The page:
Sharing the same pedestal: purpose-led marketing
National creative director – brand & consumer experience
“PURPOSE MOVES US: Our purpose is to unite the world through sport to create a healthy planet, active communities, and an equal playing field for all”
This is the statement from Nike’s mini-site (https://purpose.nike.com/ ) dedicated to driving its purpose-led marketing.
Nike voices issues that need a platform. A platform created with media money, reaching out to a wide audience with a point of view. Nike is a brand that takes a stand on issues that matter to its consumers.
Today, socially conscious consumers are radically connected and have strong opinions. They don’t hesitate to share their views on social media, and get intensely involved in important conversations. A brand can play the role of an enabler in this environment.
Find a shared purpose
A shared purpose is like a pedestal on which a brand and consumers stand together. Every organization has a purpose, well-articulated in its vision and mission statements. That purpose should not stay only with employees and stakeholders. Consumers need to be part of it. Brands must share their overarching purpose and the subsets of that purpose to engage consumers. This is the only way you can move consumers emotionally closer to your brands.
Find partners with shared intentions
Brands need to create an eco-system of the right agencies and partners who can allow them to execute their purpose-led marketing with shared intentions. For instance, partnerships with broadcasters or media platforms that genuinely believe in a brand’s purpose, and are ready to partner for long term. Or partnerships with agencies that can help to connect the right dots and execute well on communicating your purpose to consumers.
Brand partners thus play a vital role in driving purpose-led marketing. More than commercial consideration, there has to be a commitment and intent to be available to each other and drive a shared purpose passionately. Fading out purpose-led content from your programming or marketing calendar because it doesn’t show immediate results is not the way to win on purpose. Consumers need to see a brand and its partners living out their values, time and again. That’s what brings credibility and trust.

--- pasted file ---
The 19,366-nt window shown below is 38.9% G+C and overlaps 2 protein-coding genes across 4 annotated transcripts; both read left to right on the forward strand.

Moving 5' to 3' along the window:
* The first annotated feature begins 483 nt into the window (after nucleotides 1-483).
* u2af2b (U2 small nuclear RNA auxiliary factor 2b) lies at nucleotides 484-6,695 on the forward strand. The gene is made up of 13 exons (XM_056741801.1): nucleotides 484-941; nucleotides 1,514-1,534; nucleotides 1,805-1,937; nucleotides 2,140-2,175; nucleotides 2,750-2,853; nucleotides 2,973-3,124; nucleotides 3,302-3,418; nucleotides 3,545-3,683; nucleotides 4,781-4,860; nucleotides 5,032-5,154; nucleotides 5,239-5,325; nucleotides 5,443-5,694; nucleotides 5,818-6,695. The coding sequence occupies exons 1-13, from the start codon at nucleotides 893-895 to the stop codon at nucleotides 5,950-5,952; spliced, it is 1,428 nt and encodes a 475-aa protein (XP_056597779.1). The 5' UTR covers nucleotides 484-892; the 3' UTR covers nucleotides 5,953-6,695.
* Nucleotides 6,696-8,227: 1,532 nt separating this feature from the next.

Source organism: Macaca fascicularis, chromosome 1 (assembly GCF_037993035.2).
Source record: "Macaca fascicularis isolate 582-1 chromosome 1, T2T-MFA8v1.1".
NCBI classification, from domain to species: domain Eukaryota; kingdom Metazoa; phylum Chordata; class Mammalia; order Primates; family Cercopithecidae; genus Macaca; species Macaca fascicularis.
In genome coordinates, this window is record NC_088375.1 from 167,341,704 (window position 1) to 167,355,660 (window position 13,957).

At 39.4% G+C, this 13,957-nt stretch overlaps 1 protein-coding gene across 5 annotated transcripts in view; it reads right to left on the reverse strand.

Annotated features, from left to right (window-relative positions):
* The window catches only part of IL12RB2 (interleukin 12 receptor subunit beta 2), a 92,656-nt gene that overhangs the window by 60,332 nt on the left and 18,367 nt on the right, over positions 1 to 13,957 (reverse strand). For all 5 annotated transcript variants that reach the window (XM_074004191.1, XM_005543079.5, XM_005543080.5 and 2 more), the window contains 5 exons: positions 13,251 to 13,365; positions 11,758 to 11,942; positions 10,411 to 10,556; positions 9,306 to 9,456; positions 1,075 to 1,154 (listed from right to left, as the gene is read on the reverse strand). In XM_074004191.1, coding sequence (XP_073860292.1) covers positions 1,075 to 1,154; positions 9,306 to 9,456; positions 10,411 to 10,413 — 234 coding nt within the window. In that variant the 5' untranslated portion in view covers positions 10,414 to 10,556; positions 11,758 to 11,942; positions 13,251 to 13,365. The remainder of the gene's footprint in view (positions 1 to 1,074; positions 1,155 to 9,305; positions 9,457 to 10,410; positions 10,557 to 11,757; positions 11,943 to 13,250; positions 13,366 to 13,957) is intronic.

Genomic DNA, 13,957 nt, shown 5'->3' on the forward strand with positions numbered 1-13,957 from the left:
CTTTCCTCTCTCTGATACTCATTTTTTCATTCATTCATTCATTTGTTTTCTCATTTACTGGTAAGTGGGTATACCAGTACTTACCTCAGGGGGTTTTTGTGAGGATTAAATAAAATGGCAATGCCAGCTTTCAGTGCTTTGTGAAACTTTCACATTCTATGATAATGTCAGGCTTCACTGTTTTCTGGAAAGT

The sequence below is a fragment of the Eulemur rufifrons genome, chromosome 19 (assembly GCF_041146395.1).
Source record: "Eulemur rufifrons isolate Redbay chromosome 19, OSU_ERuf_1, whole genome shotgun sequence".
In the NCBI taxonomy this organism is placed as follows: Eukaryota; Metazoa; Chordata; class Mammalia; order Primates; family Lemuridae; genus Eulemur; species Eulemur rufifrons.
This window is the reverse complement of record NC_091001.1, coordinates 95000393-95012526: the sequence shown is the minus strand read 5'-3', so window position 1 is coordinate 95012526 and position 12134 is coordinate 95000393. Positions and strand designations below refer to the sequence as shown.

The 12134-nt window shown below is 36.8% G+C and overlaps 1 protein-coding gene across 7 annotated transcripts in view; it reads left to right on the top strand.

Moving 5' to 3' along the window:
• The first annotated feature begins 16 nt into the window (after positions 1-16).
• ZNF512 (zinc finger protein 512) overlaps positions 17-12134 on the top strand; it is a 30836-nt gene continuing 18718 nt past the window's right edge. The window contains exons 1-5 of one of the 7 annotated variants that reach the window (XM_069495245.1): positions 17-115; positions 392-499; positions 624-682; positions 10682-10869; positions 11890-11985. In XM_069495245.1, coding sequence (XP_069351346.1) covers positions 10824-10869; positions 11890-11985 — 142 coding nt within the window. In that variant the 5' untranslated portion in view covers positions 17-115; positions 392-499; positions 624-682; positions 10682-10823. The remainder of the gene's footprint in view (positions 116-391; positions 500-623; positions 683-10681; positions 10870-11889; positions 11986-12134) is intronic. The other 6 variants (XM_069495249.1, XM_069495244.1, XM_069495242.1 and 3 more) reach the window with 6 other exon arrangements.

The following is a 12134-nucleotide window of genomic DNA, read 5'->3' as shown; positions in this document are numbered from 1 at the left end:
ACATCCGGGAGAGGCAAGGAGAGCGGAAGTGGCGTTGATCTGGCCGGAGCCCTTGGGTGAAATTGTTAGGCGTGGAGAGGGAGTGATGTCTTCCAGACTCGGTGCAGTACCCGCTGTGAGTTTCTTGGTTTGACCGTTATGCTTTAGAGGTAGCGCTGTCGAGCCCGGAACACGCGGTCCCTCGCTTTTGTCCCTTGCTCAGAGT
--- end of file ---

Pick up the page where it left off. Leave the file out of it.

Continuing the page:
Be creative to drive a purpose
In India, Idea Cellular (Now Vodafone Idea Cellular) famously created memorable advertising campaigns worthy enough to create purpose-led marketing. Their core proposition “What an Idea” took social issues and created quirky, solution-led propositions around them. Consumers used to wait for next campaign and how the brand would come up with the cleverest solutions to the problem at hand.
Though this was not explicitly purpose-led marketing, it certainly offered an example of a brand fully living out its core proposition while applying an abundance of creativity. Where it may have fallen short of its full potential, in my opinion, was in failing to invite consumers to “share the pedestal”: to bring consumers into a two-way conversation around an explicitly shared purpose.
Let consumers take the charge
There’s nothing more powerful than consumer-advocates when driving a brand’s purpose-led marketing. No, I am not talking about paid influencers talking about a cause and garnering views on social media. I am talking about an ecosystem of purpose-led marketing where consumers take charge of conversations with their own subsets of hashtags and topics.
If you enable consumers to express themselves creatively and innovatively, the rest will be taken care of by them. Be available to them with your purpose at platforms that enable consumers to create and distribute personalized content innovatively.
Don’t mix purpose up with CSR
Sometimes CSR is mistaken as purpose-led marketing. That’s cause-marketing, which needs to drive entirely different objectives. Purpose-led marketing is about driving your beliefs and standing by them, consistently. It’s true that purpose-led marketing can be on the borderline of a CSR activity, or integrated with it. But they are not the same. For example, “Periods should not be a taboo,” and, “Distributing free sanitary pads,” are two different marketing activities. They can surely go hand in hand, but purpose-led marketing is a two-way communication that needs consistent engagement.
Adapt to change
If 2020 has taught us anything, it’s the importance of adapting to change. For example, health and hygiene have become the purpose of many luxury brands that are now producing sanitizers in factories where they once made perfumes. A purpose may become redundant with unexpected changes in consumers’ lifestyles or category preferences. Embrace the change and align your purpose to the changed circumstances.
A brand’s core purpose can remain the same, but it has to adapt emerging situations. Take cues from consumers’ emotions and align your purpose-led marketing with them, in the framework of core purpose.
Measure ROI – Return on Intent
Well, you have to be responsible with the money you’re spending. But when driving a purpose, think expansively about value and return on investment. Measure impact and engagement in a variety of ways that go beyond immediate sales: for instance, in the ways that consumers spent emotional currency with the brand, and in the ways that consumers felt closer to the brand as a result of being invited into shared purpose.